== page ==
visual jack in

“A half century of artificial-sight research has succeeded. And now this blind man can see,” reports Wired with an impressive, well written story about an american laboratory, which is working with cameras that bring vision directly by cables into the brain of a blind man:

From a few steps closer, I see that the wires plug into Patient Alpha’s head like a pair of headphones plug into a stereo. The actual connection is metallic and circular, like a common washer. So seamless is the integration that the skin appears to simply stop being skin and start being steel.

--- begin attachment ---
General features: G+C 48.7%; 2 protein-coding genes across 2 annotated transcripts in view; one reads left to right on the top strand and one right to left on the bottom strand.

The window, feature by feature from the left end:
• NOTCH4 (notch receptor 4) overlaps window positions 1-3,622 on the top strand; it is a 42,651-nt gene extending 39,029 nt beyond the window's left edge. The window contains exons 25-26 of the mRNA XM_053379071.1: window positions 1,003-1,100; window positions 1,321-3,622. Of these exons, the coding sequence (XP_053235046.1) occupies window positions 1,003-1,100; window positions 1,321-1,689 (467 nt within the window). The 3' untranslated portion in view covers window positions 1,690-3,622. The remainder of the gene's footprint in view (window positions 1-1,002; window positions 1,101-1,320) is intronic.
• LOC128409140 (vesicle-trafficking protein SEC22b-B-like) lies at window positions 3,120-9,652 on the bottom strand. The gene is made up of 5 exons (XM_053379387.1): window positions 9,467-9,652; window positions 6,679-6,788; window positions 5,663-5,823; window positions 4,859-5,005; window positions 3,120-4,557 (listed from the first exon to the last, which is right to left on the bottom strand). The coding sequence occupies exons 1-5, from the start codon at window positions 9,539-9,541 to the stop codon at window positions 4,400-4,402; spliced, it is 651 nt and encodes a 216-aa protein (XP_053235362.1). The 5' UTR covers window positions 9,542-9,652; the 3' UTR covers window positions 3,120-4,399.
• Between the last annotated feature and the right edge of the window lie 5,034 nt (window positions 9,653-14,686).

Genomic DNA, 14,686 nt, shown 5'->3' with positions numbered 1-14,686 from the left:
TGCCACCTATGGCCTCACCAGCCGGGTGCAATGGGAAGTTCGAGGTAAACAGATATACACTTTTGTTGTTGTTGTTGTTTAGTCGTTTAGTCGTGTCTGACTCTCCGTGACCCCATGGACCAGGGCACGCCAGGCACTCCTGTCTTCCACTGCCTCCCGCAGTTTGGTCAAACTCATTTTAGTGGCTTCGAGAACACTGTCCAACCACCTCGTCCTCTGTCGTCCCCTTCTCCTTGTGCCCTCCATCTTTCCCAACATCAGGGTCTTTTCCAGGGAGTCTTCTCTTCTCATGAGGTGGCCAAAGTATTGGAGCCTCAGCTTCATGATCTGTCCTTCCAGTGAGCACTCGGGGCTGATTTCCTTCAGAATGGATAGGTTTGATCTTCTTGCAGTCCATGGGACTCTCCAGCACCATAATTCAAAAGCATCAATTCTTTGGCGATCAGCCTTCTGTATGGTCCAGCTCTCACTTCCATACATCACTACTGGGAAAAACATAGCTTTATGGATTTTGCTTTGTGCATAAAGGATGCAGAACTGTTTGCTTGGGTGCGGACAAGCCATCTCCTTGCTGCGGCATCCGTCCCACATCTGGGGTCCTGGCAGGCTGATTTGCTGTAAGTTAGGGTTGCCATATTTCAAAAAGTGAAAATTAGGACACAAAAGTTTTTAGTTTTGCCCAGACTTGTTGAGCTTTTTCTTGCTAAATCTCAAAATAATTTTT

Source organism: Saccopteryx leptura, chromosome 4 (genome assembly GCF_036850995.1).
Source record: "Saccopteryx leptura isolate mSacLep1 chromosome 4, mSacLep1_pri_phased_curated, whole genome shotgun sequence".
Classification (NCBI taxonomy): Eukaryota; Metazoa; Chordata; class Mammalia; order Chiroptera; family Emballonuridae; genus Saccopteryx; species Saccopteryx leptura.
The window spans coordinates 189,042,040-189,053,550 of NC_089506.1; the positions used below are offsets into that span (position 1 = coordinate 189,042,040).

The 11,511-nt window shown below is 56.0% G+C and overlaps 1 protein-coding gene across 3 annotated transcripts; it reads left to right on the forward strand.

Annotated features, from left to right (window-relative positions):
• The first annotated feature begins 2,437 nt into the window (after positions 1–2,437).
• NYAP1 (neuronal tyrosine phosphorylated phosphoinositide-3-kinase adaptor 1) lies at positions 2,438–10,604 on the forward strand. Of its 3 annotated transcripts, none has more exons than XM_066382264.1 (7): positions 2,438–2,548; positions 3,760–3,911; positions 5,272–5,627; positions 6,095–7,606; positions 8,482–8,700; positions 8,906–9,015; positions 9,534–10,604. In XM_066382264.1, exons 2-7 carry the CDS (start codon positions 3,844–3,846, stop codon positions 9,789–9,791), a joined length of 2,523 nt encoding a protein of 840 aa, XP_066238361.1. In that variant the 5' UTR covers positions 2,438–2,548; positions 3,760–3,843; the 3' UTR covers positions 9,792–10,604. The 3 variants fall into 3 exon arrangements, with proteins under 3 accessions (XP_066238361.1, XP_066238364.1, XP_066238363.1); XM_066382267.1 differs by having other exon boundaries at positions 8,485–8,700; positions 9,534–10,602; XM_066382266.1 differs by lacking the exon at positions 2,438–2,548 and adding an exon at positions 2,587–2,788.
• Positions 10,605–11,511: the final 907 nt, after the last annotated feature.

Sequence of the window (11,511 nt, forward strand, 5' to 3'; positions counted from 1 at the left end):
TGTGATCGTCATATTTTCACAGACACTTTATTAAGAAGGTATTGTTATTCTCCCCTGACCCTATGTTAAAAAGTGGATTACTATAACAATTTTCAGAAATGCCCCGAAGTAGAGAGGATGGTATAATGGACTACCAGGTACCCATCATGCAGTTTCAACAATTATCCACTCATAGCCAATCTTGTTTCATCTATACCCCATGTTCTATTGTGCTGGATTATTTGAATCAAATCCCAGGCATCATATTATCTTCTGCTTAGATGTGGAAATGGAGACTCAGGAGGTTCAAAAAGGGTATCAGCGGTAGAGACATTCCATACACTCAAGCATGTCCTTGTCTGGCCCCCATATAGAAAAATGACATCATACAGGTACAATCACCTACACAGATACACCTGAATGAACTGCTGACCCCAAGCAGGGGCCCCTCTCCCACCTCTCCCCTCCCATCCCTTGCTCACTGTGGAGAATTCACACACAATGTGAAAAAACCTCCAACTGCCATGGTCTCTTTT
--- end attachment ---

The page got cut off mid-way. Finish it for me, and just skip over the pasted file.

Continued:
“It’s called a percutaneous pedestal,” Dobelle tells me.
    All I can do is stare. The man has computer jacks sunk into both sides of his skull.

As a sidenote, just for the spice, here’s some Neuromancer (from where ‘to jack in’ comes) nostalgia:

The counters that fronted the booths displayed hundreds of slivers of microsoft, angular fragments of colored silicon mounted under oblong transparent bubbles on squares of white card-board. Molly went to the seventh booth along the south wall. Behind the counter a boy with a shaven head stared vacantly into space, a dozen spikes of microsoft protruding from the socket behind his ear. (Gibson 1984: chpt 4)

GIBSON, WILLIAM FORD. 1984. Neuromancer. New York: Penguin.
via entry at ethno::log
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